Travis’ second album, The Man Who (Independiente Ltd.-Epic), is dedicated to the late filmmaker Stanley Kubrick (and “Shirley,” whoever that may be). It’s a fitting reference. Released in an America rife with gleaming teen poppers and rockers influenced by the World Wrestling Federation, The Man Who is a bit like the monolith depicted in Kubrick’s adaptation of 2001: A Space Odyssey . It is an alien presence; dark, sleek and worthy of attention.
The Man Who , a title inspired by Oliver Sacks’ book, The Man Who Mistook His Wife for A Hat , is one of those crisp little packages of seductive sonic gloom that pasty-faced boys from the United Kingdom–in this case, four former art-schoolers from Scotland–inevitably do better than their Yank counterparts.
And Travis came to the U.S. already having proven that its misery attracts company. The Man Who has sold two million copies in Britain.
Travis takes a modern approach to melancholy. The underlying message of The Man Who is that suffering is just part of the daily deal; as dependable and unremarkable as the delivery of the morning papers. “So I’m sorry that you turned to driftwood/ But you’ve been drifting for a long, long time,” Travis’ singer and songwriter Fran Healy sings on “Driftwood.” “Everywhere there’s trouble/ Nowhere’s safe to go.”
Travis pairs its despair with music that draws sleekly from continental cabaret and film-music sources. The aeronautical precision of the instrumentals–the acoustic and electric guitar sounds that dominate this album are mixed to crystal clarity–paired with Mr. Healy’s falsetto-prone voice give Travis’ music a digital-age chilliness. Only on “The Blue Flashing Light,” the first of three “hidden” bonus tracks found on the U.S. release of The Man Who , does Travis shed that detachment for white-hot anger.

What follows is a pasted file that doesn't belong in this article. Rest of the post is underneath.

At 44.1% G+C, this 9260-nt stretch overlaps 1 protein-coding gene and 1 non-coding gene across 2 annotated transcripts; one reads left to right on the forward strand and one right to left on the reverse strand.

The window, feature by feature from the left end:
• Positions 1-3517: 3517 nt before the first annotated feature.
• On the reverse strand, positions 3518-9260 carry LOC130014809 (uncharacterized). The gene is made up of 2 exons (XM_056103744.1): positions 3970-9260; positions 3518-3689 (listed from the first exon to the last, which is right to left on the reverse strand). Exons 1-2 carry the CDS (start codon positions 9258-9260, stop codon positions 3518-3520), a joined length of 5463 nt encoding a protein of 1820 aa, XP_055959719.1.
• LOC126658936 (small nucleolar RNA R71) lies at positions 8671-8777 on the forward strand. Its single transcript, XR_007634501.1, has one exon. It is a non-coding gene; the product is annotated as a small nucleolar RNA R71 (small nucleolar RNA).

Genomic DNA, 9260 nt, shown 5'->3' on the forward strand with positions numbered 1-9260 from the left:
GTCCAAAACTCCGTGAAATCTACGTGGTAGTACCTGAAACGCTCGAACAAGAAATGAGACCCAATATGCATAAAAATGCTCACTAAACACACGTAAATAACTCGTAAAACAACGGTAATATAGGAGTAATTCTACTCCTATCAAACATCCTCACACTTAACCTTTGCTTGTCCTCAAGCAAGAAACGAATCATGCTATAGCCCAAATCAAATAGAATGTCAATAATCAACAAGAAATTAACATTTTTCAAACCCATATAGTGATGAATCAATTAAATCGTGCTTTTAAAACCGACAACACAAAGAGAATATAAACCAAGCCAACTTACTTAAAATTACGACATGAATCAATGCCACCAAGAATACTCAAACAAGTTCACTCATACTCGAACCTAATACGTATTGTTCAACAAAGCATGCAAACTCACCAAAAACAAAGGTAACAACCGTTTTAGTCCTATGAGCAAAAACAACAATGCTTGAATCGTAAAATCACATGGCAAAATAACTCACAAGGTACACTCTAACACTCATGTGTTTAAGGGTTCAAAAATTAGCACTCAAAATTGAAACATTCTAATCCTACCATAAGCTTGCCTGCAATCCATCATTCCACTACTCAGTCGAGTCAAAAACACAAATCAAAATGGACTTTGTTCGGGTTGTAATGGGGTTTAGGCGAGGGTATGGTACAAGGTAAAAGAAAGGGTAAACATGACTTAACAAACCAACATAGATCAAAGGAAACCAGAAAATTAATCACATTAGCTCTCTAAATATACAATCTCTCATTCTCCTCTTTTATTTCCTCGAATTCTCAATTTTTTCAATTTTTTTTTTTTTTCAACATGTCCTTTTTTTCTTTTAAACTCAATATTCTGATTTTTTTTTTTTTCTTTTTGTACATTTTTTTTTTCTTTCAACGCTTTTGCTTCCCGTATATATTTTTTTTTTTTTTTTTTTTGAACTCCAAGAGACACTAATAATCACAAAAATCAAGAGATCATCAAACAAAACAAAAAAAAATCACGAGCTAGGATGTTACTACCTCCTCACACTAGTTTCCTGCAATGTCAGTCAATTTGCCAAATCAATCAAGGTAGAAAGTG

There are moments–”Driftwood” is one of them–when Mr. Healy seems to be channeling Thom Yorke, and Travis sounds a lot like those masters of late-90’s maladjustment, Radiohead (a similarity underscored by the participation of Radiohead’s producer Nigel Godrich on a number of tracks on this album).
But there’s a definite difference. Radiohead’s sound is, at heart, pure rock-star exotica. It creeps, it explores spaced-out vistas, it distorts, it re-examines machinery.
Travis’ music, on the other hand, is more jealously song-oriented than that of Radiohead’s Oxford experimentalists. Whether it’s the rousing earnestness of “Turn” or the romantic dislocation of “Luv,” Travis’ music manages the rare virtue of deceptively plain pop-song focus.
On the first track of the album, “Writing to Reach You,” a young man seems stuck in a Groundhog Day -like rut. “Every day I wake up and it’s Sunday/ Whatever’s in my eye won’t go away/ The radio is playing all the usual/ And what’s a wonderwall anyway?” sings Mr. Healy, sounding tired even of that widely beloved English mainstay Oasis. (Mr. Healy can’t be too serious; the brothers Gallagher are given a shout in the “We love you” section of the credits.)
Without much further lyrical detail, Mr. Healy and Travis present a narcotic, guitar-toned image of a man trapped in the thick cotton wool of emotional malaise. The narrator of the song is trying to connect with someone important to him, but it’s just not happening. “Only want to teach you/ About you/ But that’s not you,” Mr. Healy sings.
The sun never quite makes it through the clouds on The Man Who . On “Why Does It Always Rain on Me?”, the seventh track on the album, Mr. Healy sings: “I can’t sleep tonight/ Everybody saying everything’s all right/ Still I can’t close my eyes/ I’m seeing a tunnel at the end of all these lights.” You want to believe him. But then you have to wonder whether the Travis boys will still feel like beautiful losers now that it’s raining royalty checks.